Next up: “Across the Nightingale Floor”, “Grass for His Pillow”, “Brilliance of the Moon”, “Harsh Cry of the Heron”, and “Heaven’s Net is Wide” by Lian Hearn.
Okay, so this series is kind of difficult to rate, because it’s actually grouped into 4 “parts”. The original trilogy is AtNF, GfHP, and BotM. The sequel, HCofH, was written with some separation, and was intended to wrap up the series. HNiW is a prequel to the original trilogy.
The series largely follows two characters, the first being a young man called Tomasu. He is a member of the Hidden, a people living in secrecy because they are persecuted and executed by society for their religious beliefs. Tomasu’s whole village is massacred one day by Lord Iida, though Tomasu escapes and is saved by a lord of a different house– Lord Shigeru of the Otori. Shigeru adopts Tomasu, changing his name to Takeo and naming him his heir. Takeo later finds out that he is of the blood of the Tribe, a group of people with extraordinary abilities who are often employed as spies and assassins. Takeo is Kikuta, and possesses the abilities of that line.
The second character is a young woman named Kaede, who is beautiful beyond measure, but who also is called cursed, for men who love her die. Kaede is often used as a pawn in political games because of her beauty, her family, and her ‘curse’. Takeo and Kaede meet when she is engaged to Lord Shigeru, a move calculated to hide his eventual murder. The two young people fall in love, but are continually separated by circumstance and politics. Kaede comes into her own power over the course of the series, and plays a very vital role in a lot of the action.
Trouble is brewing between Shigeru, his uncles, Lord Iida, and the warlord Arai. Takeo owes everything to Shigeru, but the Tribe also demands his loyalty. The original trilogy chronicles Takeo’s efforts to balance his heritage, his loyalty to Shigeru, his love for Kaede, and the politics surrounding all of them. The sequel is set 15 years after the end of “Brilliance of the Moon”. The prequel tells Shigeru’s backstory, leading up to the fateful first meeting of Shigeru and Tomasu.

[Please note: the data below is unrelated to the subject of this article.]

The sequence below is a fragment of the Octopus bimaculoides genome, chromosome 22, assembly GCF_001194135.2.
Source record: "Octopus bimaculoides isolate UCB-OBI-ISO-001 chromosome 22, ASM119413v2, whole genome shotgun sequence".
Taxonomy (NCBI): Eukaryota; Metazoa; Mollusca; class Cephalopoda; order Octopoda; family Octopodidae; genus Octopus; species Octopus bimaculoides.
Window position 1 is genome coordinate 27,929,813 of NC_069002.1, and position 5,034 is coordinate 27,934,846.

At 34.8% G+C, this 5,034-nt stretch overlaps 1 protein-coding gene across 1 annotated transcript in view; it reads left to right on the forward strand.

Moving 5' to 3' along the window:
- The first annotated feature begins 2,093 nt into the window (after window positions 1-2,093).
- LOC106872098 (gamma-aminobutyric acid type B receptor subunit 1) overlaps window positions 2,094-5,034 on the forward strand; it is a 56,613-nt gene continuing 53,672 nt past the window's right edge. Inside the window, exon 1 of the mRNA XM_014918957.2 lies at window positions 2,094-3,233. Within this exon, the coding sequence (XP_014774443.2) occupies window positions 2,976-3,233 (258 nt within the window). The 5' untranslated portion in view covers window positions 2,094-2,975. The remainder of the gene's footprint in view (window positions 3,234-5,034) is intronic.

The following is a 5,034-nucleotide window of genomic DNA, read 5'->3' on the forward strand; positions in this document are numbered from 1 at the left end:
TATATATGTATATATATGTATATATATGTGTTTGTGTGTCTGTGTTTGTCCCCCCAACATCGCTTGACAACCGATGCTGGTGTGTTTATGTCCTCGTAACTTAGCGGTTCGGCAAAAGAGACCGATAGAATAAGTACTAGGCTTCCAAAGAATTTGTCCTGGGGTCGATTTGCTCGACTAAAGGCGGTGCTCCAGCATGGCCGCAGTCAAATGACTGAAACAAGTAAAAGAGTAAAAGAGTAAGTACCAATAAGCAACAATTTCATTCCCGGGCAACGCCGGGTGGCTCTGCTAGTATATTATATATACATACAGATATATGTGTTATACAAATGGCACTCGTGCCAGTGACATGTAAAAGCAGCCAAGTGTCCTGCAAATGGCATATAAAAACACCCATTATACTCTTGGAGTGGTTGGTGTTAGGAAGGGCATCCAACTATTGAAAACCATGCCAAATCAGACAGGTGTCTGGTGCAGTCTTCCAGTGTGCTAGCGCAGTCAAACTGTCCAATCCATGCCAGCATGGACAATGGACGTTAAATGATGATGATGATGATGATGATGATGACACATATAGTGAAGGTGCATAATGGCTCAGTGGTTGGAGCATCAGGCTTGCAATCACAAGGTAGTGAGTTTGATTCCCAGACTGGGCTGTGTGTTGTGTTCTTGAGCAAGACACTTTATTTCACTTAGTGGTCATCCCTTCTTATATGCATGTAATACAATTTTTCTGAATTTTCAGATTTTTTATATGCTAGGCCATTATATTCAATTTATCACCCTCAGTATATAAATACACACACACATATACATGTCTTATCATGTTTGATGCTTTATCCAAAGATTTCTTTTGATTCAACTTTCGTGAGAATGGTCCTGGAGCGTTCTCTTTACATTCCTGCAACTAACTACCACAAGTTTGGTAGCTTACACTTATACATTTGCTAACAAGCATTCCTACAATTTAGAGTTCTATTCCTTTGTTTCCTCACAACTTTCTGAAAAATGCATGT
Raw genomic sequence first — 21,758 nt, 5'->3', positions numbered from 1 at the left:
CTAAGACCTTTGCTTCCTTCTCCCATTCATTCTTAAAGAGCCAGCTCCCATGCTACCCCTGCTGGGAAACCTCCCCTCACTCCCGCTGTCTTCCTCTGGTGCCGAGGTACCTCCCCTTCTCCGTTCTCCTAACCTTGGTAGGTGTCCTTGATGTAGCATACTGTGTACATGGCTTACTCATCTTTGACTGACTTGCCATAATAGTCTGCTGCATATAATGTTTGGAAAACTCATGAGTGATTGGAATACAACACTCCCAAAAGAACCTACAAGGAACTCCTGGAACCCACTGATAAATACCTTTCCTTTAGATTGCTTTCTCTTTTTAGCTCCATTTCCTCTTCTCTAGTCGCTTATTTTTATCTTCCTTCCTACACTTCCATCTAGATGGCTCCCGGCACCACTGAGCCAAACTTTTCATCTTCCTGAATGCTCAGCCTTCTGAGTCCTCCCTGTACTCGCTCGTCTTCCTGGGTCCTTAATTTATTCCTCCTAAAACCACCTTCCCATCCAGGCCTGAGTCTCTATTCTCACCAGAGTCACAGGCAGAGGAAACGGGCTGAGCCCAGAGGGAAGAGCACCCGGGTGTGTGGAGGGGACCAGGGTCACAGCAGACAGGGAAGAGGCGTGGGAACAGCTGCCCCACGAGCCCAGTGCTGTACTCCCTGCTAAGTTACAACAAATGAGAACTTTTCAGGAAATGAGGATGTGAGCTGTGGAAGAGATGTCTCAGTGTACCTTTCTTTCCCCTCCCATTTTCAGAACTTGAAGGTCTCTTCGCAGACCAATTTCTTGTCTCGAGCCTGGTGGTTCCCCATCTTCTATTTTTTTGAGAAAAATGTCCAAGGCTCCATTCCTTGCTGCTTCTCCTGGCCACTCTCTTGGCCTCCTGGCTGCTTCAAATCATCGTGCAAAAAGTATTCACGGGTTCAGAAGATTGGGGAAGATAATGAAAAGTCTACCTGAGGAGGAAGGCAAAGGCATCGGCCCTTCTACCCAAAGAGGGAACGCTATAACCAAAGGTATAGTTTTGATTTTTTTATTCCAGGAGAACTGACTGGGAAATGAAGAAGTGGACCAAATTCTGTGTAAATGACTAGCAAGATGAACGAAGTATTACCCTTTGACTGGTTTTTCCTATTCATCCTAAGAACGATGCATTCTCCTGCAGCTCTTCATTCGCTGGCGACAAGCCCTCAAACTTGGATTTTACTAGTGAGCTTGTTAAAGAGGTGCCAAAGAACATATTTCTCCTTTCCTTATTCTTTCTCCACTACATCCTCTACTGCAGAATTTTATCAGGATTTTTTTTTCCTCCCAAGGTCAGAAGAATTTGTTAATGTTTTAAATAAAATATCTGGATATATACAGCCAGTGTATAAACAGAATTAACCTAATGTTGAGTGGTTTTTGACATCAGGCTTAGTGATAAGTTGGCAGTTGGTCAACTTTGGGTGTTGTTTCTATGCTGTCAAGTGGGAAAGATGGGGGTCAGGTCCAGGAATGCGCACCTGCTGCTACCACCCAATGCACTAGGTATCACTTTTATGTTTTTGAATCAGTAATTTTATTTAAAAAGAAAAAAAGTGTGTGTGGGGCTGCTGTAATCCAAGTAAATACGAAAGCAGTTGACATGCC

I really liked the original trilogy. It’s set in a fictional world that is very clearly based on feudal Japan, and it is also clear that Hearn had a firm grasp on the history and social/political climate of the era. The Hidden are very clearly a nod to historical ‘Hidden Christians’. The Tribe is a fantastical nod to the common ‘ninja’ trope. Every aspect of the story is well-wrought, from the setting, to the characters, to the interactions between all the factions, to the addition of mild fantasy elements. And the storytelling was exciting, gripping me right from the start.
I very quickly liked Takeo and Shigeru’s characters; Kaede’s took a little longer to appreciate, mostly because she is mostly powerless for a good chunk of the series. This isn’t terribly surprising considering the base inspiration for the society, but it does change as she grows into herself and becomes a more influential entity within the narrative. I did kind of want to smack Takeo around briefly, when he gets physically involved with other people, all the while still being in love with Kaede and planning on being with her. I’m not down with cheating, really, and it bothers me when it’s depicted as anything other than a serious betrayal.
I really liked the prequel, “Heaven’s Net is Wide”. Because I liked Shigeru in the original trilogy, it was nice to have a book entirely about his past. And to see the infamous Takeshi, whose fate we are well aware of from the trilogy. It adds depth to the series, another layer of history and understanding for the events in the other books. It enriches the whole series.
I really really hated the sequel, “Harsh Cry of the Heron”. So much so that I sold my copy. I would rather have the incomplete set than to visit the awfulness of the last book on anyone who borrows the series from me. It seemed to me to be ill-fit; it’s 15 years after “Brilliance of the Moon” and the characters feel weird. It felt awkward, and I feel like established characters had to be twisted and broken so that the prophecy Takeo received in the original trilogy came true. Kaede in particular seemed to break from the character that was established for her in the trilogy, and not for any well-explained reason. Just… nothing felt right, reading HCotH. You know in the original Cinderella story, where the step-sisters cut off parts of their feet to try to fit into the glass slipper? It felt like that. The story and the characters were mangled to try to fit them into the prophecy. And honestly, I think that was very unnecessary. The prophecy could have come true in a different way, more organically and truly. Frustrating.
My recommendation would be to read the original trilogy and the prequel, but then to leave well enough alone and forget the sequel.
6/7 stars (but HCotH by itself would have gotten 1)
Rape, brought up often. Violence. A fair amount of consensual sexing, too.